Creating a well-rounded Hood River beer menu is not an intentional collaboration, but the stark differences in brewers’ preferences makes for almost no overlap in taste or style. “When you have a bunch of breweries you can do more unique things,” Pfriem says. He notes that each crafter brews what they would want to drink. Their differing tastes allow them to fill the voids in the market while keeping direct head-to-head competition at bay. It is a far more supportive than competitive market — for now.

Logsdon was the founding brewer at Full Sail after he moved to Hood River in 1985. He may be the clearest example of a brewer doing what he loves the way he wants to do it. In February 2011, Logsdon and his co-op brewery partners launched a farmhouse ale operation out of an old red barn in the sloping mountains that create the Hood River Valley’s eastern border. They are the only brewery with no employees and no pub, yet they aim to brew and distribute 3,000 to 5,000 barrels of organic, elegant and somewhat expensive beer annually throughout the West. After a 200-barrel first year, “We became profitable in the last quarter,” Logsdon says. “Things have worked as expected for the most part.”

 


 

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Above: Irene Firmat’s former employees are working to advance a market she and her co-founders at Full Sail Brewing helped create in Hood River.
// Photo by Denise Farwell
Below: David Logsdon was the founding brewer at Full Sail in 1987.
// Photo by Joseph Eastburn
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For many of the other breweries, things have not worked as they planned, because the local market is booming. While trying to please hundreds of draft accounts at bars and restaurants throughout the Northwest, Double Mountain, Everybody’s, Solera and Pfriem have all been burdened by the unexpected success in their pubs. It is a combination of local loyalty and proximity to Portland that has filled the restaurants, and the brewers simply cannot make enough beer to meet the demand beyond Hood River’s borders.

When Double Mountain opened their tasting room in 2007, they hoped to be bottling soon after, but owners Matt Swihart and Charlie Devereux had to sell their 1975 bottling machine they dubbed the “boat anchor” because they needed room in the pub. “You don’t really expect it,” Devereux says. “When you start growing at a consistent clip, you have to start thinking about what happens if that continues.” In their case, the growth meant a large expansion of the brewery, a sizable pub expansion, a new bottling line, a new bottle reusing program and a staff of almost 30 year-round employees.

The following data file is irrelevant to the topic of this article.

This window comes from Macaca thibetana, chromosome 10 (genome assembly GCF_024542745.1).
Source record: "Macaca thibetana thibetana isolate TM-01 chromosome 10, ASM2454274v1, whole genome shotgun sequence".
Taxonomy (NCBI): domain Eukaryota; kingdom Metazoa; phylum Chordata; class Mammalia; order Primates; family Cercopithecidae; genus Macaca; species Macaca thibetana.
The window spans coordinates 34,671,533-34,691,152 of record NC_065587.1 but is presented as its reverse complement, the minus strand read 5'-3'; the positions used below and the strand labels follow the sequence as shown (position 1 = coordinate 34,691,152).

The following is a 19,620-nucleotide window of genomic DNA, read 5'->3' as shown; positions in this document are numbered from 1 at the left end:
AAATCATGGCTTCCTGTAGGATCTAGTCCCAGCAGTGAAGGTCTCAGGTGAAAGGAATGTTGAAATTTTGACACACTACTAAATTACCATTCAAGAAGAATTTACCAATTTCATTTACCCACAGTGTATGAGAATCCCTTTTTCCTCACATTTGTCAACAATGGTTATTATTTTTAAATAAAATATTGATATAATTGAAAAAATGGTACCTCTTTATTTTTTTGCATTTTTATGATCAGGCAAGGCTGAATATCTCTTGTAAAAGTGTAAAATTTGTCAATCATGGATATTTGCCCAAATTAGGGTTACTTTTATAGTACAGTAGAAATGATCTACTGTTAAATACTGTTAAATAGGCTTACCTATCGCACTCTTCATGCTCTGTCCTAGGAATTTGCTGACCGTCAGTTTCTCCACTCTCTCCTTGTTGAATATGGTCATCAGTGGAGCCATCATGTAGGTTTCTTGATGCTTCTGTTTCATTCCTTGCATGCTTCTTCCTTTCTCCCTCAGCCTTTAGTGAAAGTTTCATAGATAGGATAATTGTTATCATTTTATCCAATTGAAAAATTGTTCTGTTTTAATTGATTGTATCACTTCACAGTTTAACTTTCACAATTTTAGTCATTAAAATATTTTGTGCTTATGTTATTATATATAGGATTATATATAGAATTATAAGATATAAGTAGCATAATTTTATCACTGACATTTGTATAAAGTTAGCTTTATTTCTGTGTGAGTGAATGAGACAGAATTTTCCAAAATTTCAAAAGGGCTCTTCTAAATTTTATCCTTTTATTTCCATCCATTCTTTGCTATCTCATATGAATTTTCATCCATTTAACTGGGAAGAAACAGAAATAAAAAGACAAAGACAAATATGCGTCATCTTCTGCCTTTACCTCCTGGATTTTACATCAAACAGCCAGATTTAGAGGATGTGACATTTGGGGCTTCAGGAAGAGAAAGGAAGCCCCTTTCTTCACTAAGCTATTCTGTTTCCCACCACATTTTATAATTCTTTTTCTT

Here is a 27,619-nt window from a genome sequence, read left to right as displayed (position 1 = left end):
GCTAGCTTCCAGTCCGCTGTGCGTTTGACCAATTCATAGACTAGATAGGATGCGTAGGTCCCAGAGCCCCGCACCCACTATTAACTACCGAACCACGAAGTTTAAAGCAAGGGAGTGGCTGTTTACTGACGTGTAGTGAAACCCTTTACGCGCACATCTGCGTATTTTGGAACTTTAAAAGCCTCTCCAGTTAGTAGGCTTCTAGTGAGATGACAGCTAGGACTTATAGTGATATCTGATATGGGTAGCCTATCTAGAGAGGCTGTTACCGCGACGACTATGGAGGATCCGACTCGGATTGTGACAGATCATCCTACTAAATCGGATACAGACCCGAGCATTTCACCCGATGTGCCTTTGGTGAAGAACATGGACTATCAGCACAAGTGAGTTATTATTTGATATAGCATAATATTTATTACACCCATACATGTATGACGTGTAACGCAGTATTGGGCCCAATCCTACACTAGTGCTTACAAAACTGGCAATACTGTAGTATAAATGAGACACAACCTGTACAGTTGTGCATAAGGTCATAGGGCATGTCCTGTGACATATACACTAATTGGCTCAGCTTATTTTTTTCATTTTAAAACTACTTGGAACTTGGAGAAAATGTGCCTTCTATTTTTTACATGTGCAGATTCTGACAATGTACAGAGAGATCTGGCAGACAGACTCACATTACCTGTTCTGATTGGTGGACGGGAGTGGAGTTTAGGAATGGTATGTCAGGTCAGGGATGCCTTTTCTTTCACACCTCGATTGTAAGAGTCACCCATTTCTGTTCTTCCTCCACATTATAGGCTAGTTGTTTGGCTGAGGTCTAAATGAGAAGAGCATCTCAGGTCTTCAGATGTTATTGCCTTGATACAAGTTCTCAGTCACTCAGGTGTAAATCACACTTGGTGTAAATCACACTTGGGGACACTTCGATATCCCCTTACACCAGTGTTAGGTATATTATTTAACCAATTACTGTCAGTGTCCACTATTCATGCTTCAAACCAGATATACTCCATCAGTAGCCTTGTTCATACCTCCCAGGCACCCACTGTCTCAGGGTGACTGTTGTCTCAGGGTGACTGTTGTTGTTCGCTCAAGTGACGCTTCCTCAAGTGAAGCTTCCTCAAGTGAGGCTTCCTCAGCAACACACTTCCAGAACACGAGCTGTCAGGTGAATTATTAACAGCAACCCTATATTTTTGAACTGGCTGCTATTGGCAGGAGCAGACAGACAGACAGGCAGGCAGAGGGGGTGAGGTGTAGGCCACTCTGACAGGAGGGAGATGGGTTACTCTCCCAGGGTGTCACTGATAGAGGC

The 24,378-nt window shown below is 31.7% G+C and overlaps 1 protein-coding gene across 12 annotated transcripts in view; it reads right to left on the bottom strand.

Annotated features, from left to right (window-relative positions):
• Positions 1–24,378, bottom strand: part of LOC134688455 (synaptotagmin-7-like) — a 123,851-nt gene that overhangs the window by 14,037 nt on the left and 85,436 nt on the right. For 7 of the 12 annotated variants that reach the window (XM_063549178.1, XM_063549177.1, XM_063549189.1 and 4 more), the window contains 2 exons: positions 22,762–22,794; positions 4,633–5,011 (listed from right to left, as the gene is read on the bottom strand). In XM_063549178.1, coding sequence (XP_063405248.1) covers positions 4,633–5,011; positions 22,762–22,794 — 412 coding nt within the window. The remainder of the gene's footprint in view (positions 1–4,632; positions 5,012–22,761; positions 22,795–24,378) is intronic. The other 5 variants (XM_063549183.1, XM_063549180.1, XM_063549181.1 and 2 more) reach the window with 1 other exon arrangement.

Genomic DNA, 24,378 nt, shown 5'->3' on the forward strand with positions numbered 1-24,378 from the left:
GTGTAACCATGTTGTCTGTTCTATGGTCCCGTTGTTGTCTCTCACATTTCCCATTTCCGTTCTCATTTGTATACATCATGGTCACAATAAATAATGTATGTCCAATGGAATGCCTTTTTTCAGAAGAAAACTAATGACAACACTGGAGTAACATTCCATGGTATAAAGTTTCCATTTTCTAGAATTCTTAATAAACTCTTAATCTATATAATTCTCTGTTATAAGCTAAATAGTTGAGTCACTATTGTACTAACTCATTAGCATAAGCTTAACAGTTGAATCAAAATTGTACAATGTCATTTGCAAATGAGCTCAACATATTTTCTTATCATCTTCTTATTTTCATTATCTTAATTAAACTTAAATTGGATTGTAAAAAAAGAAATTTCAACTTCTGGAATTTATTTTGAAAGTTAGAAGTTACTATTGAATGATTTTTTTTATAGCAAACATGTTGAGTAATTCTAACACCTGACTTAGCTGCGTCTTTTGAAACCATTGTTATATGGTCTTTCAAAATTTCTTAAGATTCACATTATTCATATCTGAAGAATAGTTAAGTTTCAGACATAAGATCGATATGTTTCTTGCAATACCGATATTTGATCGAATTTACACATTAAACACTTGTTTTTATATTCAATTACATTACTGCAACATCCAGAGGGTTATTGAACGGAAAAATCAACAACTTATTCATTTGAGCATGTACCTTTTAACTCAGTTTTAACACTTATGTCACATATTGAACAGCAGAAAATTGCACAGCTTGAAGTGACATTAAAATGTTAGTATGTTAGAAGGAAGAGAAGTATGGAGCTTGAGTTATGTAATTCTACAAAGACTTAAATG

Their story hardly differs from the others, where brewers have had to put off some of their ambitions just to crank out enough beer to supply pub patrons. Ellenberger, Pfriem and Swihart all had trouble meeting beer demand at the end of the 2012 summer season. In most cases, far more staff than was originally intended had to be hired for the restaurant side of their businesses. Everybody’s employs 26 full-timers to keep up with the restaurant demand. Pfriem has already had to purchase 4,000 square feet of additional storage and refrigeration space since their opening last summer.

 


 

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Logsdon Farmhouse Ales are sold, like wine, in elegant 750ml bottles.
// Photo by Joseph Eastburn

Years ago these brewers would have had shoulder seasons and quiet weekdays to help meet demand, since Hood River tourism had been largely a weekend affair, but the breweries themselves have helped turn area tourism into a year-round reality. Each brewery now reports a noticeable rise in weekday and off-season tourism over years past. “Every week there are beer nerds driving out here from Portland on what might otherwise be a slow day,” says Jason Kahler, Solera Brewery’s brewer and part owner.

With the region’s beer reputation solidifying, brewers are looking for continued growth in Portland, Seattle and other major markets that are crucial to long-term success. Double Mountain’s new bottling and bottle-return program launched in October 2012. Logsdon is widely distributed and continues to look for new outlets, while Pfriem begins to push hard into the wholesale and production side of the business, looking to soon brew and distribute about 9,000 barrels annually. Everybody’s and Solera are looking to move further into the wholesale game as they catch up to the local demand and space constraints that hold them back. Kahler knows that Double Mountain and Pfriem are working hard in the Portland market now, and he is fine with letting them do the legwork of spreading the Hood River name and driving visitors to the area to experience the beers.

If the growth continues, the niches in the local market will narrow. For now, the brewers and owners believe strongly in the quality of their neighbors’ beers and breweries, and it makes promoting the area as a whole a painless prospect. The opening of a low-quality brewery or a new brewery that competes directly with the styles and atmosphere of one of the establishment may rock the boat, but for now, a high tide raises all ships.

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Matt Werbach is a journalist based in Hood River. He last wrote on Turtle Island Foods for Oregon Business. He can be reached at [email protected].